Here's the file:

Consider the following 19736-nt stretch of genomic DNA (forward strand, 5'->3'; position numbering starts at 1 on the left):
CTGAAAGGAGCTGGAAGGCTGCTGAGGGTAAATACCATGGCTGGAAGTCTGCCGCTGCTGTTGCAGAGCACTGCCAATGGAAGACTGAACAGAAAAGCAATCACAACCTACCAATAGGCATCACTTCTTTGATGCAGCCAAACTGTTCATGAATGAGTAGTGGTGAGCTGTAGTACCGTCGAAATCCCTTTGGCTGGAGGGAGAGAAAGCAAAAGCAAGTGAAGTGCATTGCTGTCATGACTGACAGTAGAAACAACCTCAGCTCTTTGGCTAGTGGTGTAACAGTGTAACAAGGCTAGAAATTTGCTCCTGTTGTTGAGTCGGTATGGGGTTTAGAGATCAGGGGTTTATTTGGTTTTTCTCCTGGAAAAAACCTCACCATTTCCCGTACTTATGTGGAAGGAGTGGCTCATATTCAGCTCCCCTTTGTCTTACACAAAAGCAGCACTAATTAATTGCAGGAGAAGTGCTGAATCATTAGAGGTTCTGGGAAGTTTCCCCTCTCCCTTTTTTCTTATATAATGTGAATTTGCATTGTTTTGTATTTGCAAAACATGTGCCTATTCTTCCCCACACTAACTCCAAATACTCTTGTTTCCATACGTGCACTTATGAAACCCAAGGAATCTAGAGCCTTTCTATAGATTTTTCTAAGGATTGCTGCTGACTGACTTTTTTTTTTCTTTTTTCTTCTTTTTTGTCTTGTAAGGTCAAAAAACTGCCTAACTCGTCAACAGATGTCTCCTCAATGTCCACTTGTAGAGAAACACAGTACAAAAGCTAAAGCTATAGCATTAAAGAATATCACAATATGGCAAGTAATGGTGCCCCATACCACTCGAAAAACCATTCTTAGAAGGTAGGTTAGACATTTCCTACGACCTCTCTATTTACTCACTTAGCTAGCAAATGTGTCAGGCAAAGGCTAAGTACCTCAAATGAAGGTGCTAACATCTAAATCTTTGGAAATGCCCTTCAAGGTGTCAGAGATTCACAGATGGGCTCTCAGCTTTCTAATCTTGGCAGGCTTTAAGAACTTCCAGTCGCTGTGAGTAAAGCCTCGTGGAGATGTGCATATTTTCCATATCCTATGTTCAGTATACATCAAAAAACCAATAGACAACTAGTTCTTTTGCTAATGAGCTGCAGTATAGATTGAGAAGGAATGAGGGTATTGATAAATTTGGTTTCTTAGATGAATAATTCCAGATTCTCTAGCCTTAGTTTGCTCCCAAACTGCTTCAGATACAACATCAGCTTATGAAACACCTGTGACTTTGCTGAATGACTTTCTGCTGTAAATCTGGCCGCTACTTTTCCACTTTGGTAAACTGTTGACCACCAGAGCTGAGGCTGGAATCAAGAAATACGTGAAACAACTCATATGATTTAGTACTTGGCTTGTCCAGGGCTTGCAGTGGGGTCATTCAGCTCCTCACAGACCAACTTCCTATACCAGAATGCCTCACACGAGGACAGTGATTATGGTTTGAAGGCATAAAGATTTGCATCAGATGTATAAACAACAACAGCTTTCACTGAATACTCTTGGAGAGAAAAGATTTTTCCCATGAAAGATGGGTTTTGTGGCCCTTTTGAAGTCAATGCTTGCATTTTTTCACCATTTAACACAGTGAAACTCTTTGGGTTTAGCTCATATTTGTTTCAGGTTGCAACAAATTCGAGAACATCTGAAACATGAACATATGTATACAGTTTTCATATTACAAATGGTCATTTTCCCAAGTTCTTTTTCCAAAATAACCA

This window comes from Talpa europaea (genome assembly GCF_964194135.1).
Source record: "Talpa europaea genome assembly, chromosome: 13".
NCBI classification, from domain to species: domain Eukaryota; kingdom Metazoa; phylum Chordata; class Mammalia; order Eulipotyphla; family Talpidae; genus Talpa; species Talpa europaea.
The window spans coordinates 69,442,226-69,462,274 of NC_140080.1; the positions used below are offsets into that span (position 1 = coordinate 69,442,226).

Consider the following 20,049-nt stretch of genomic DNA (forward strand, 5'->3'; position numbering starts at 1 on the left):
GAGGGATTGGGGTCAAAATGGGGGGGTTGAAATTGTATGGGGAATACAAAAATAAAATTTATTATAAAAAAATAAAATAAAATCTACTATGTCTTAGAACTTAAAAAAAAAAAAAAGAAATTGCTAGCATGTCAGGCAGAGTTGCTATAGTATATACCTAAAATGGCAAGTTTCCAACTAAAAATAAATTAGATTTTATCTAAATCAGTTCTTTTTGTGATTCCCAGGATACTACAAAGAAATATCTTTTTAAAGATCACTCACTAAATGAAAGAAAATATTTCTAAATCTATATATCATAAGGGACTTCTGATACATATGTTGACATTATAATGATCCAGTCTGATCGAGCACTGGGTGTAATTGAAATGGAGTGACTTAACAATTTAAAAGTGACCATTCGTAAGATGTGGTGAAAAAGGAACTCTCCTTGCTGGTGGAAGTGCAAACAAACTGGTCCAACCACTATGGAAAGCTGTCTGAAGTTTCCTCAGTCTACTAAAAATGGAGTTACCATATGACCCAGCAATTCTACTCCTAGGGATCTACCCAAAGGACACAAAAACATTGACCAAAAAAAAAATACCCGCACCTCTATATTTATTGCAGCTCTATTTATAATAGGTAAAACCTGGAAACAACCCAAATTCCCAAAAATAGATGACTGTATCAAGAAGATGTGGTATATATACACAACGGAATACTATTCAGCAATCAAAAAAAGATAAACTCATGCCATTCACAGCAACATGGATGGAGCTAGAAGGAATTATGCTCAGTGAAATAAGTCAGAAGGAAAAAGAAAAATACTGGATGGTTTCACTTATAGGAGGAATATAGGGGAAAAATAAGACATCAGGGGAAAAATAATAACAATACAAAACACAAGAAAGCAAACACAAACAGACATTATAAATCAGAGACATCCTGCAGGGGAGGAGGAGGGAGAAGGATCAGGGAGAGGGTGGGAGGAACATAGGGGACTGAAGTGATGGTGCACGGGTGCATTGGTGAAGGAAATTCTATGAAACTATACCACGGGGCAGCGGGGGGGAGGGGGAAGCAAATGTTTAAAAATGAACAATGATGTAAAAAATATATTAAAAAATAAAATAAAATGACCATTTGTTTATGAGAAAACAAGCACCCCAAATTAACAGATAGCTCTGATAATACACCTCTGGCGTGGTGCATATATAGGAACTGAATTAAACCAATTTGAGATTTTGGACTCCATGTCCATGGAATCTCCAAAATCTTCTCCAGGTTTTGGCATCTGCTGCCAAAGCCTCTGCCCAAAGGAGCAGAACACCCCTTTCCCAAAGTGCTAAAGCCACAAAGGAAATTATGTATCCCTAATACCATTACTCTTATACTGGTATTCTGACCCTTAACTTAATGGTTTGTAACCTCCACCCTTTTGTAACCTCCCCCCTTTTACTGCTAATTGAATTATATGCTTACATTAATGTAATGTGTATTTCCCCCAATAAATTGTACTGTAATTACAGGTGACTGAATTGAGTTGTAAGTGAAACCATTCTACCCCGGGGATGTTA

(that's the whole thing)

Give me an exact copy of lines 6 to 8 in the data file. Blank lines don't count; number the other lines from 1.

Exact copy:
The window spans coordinates 69,442,226-69,462,274 of NC_140080.1; the positions used below are offsets into that span (position 1 = coordinate 69,442,226).

Consider the following 20,049-nt stretch of genomic DNA (forward strand, 5'->3'; position numbering starts at 1 on the left):
GAGGGATTGGGGTCAAAATGGGGGGGTTGAAATTGTATGGGGAATACAAAAATAAAATTTATTATAAAAAAATAAAATAAAATCTACTATGTCTTAGAACTTAAAAAAAAAAAAAAGAAATTGCTAGCATGTCAGGCAGAGTTGCTATAGTATATACCTAAAATGGCAAGTTTCCAACTAAAAATAAATTAGATTTTATCTAAATCAGTTCTTTTTGTGATTCCCAGGATACTACAAAGAAATATCTTTTTAAAGATCACTCACTAAATGAAAGAAAATATTTCTAAATCTATATATCATAAGGGACTTCTGATACATATGTTGACATTATAATGATCCAGTCTGATCGAGCACTGGGTGTAATTGAAATGGAGTGACTTAACAATTTAAAAGTGACCATTCGTAAGATGTGGTGAAAAAGGAACTCTCCTTGCTGGTGGAAGTGCAAACAAACTGGTCCAACCACTATGGAAAGCTGTCTGAAGTTTCCTCAGTCTACTAAAAATGGAGTTACCATATGACCCAGCAATTCTACTCCTAGGGATCTACCCAAAGGACACAAAAACATTGACCAAAAAAAAAATACCCGCACCTCTATATTTATTGCAGCTCTATTTATAATAGGTAAAACCTGGAAACAACCCAAATTCCCAAAAATAGATGACTGTATCAAGAAGATGTGGTATATATACACAACGGAATACTATTCAGCAATCAAAAAAAGATAAACTCATGCCATTCACAGCAACATGGATGGAGCTAGAAGGAATTATGCTCAGTGAAATAAGTCAGAAGGAAAAAGAAAAATACTGGATGGTTTCACTTATAGGAGGAATATAGGGGAAAAATAAGACATCAGGGGAAAAATAATAACAATACAAAACACAAGAAAGCAAACACAAACAGACATTATAAATCAGAGACATCCTGCAGGGGAGGAGGAGGGAGAAGGATCAGGGAGAGGGTGGGAGGAACATAGGGGACTGAAGTGATGGTGCACGGGTGCATTGGTGAAGGAAATTCTATGAAACTATACCACGGGGCAGCGGGGGGGAGGGGGAAGCAAATGTTTAAAAATGAACAATGATGTAAAAAATATATTAAAAAATAAAATAAAATGACCATTTGTTTATGAGAAAACAAGCACCCCAAATTAACAGATAGCTCTGATAATACACCTCTGGCGTGGTGCATATATAGGAACTGAATTAAACCAATTTGAGATTTTGGACTCCATGTCCATGGAATCTCCAAAATCTTCTCCAGGTTTTGGCATCTGCTGCCAAAGCCTCTGCCCAAAGGAGCAGAACACCCCTTTCCCAAAGTGCTAAAGCCACAAAGGAAATTATGTATCCCTAATACCATTACTCTTATACTGGTATTCTGACCCTTAACTTAATGGTTTGTAACCTCCACCCTTTTGTAACCTCCCCCCTTTTACTGCTAATTGAATTATATGCTTACATTAATGTAATGTGTATTTCCCCCAATAAATTGTACTGTAATTACAGGTGACTGAATTGAGTTGTAAGTGAAACCATTCTACCCCGGGGATGTTA